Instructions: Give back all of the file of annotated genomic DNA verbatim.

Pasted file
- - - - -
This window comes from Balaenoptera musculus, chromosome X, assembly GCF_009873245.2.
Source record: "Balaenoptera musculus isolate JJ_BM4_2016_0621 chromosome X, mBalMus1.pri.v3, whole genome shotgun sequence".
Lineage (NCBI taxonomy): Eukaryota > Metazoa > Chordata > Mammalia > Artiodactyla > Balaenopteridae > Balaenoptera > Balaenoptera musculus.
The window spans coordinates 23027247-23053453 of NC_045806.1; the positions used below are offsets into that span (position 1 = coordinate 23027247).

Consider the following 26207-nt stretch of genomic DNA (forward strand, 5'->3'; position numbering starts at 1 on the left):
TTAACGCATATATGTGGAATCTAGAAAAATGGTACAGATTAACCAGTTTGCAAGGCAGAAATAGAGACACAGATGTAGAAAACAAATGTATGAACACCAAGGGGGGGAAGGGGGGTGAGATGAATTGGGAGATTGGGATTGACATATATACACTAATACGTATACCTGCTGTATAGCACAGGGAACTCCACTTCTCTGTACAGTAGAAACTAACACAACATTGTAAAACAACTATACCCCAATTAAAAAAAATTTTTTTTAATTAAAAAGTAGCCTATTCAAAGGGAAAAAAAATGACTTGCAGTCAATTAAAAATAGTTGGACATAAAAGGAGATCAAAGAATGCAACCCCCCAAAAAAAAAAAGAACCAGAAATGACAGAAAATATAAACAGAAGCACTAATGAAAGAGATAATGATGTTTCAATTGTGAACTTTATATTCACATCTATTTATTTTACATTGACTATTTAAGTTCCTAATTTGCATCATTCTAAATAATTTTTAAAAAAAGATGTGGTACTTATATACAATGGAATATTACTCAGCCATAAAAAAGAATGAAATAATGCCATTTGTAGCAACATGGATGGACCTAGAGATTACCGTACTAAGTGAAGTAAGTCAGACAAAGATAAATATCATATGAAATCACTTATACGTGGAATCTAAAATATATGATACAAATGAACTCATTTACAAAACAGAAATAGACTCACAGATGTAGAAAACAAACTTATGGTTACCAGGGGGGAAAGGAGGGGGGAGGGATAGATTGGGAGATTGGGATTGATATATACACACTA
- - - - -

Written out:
This window comes from Balaenoptera musculus, chromosome X, assembly GCF_009873245.2.
Source record: "Balaenoptera musculus isolate JJ_BM4_2016_0621 chromosome X, mBalMus1.pri.v3, whole genome shotgun sequence".
Lineage (NCBI taxonomy): Eukaryota > Metazoa > Chordata > Mammalia > Artiodactyla > Balaenopteridae > Balaenoptera > Balaenoptera musculus.
The window spans coordinates 23027247-23053453 of NC_045806.1; the positions used below are offsets into that span (position 1 = coordinate 23027247).

Consider the following 26207-nt stretch of genomic DNA (forward strand, 5'->3'; position numbering starts at 1 on the left):
TTAACGCATATATGTGGAATCTAGAAAAATGGTACAGATTAACCAGTTTGCAAGGCAGAAATAGAGACACAGATGTAGAAAACAAATGTATGAACACCAAGGGGGGGAAGGGGGGTGAGATGAATTGGGAGATTGGGATTGACATATATACACTAATACGTATACCTGCTGTATAGCACAGGGAACTCCACTTCTCTGTACAGTAGAAACTAACACAACATTGTAAAACAACTATACCCCAATTAAAAAAAATTTTTTTTAATTAAAAAGTAGCCTATTCAAAGGGAAAAAAAATGACTTGCAGTCAATTAAAAATAGTTGGACATAAAAGGAGATCAAAGAATGCAACCCCCCAAAAAAAAAAAGAACCAGAAATGACAGAAAATATAAACAGAAGCACTAATGAAAGAGATAATGATGTTTCAATTGTGAACTTTATATTCACATCTATTTATTTTACATTGACTATTTAAGTTCCTAATTTGCATCATTCTAAATAATTTTTAAAAAAAGATGTGGTACTTATATACAATGGAATATTACTCAGCCATAAAAAAGAATGAAATAATGCCATTTGTAGCAACATGGATGGACCTAGAGATTACCGTACTAAGTGAAGTAAGTCAGACAAAGATAAATATCATATGAAATCACTTATACGTGGAATCTAAAATATATGATACAAATGAACTCATTTACAAAACAGAAATAGACTCACAGATGTAGAAAACAAACTTATGGTTACCAGGGGGGAAAGGAGGGGGGAGGGATAGATTGGGAGATTGGGATTGATATATACACACTA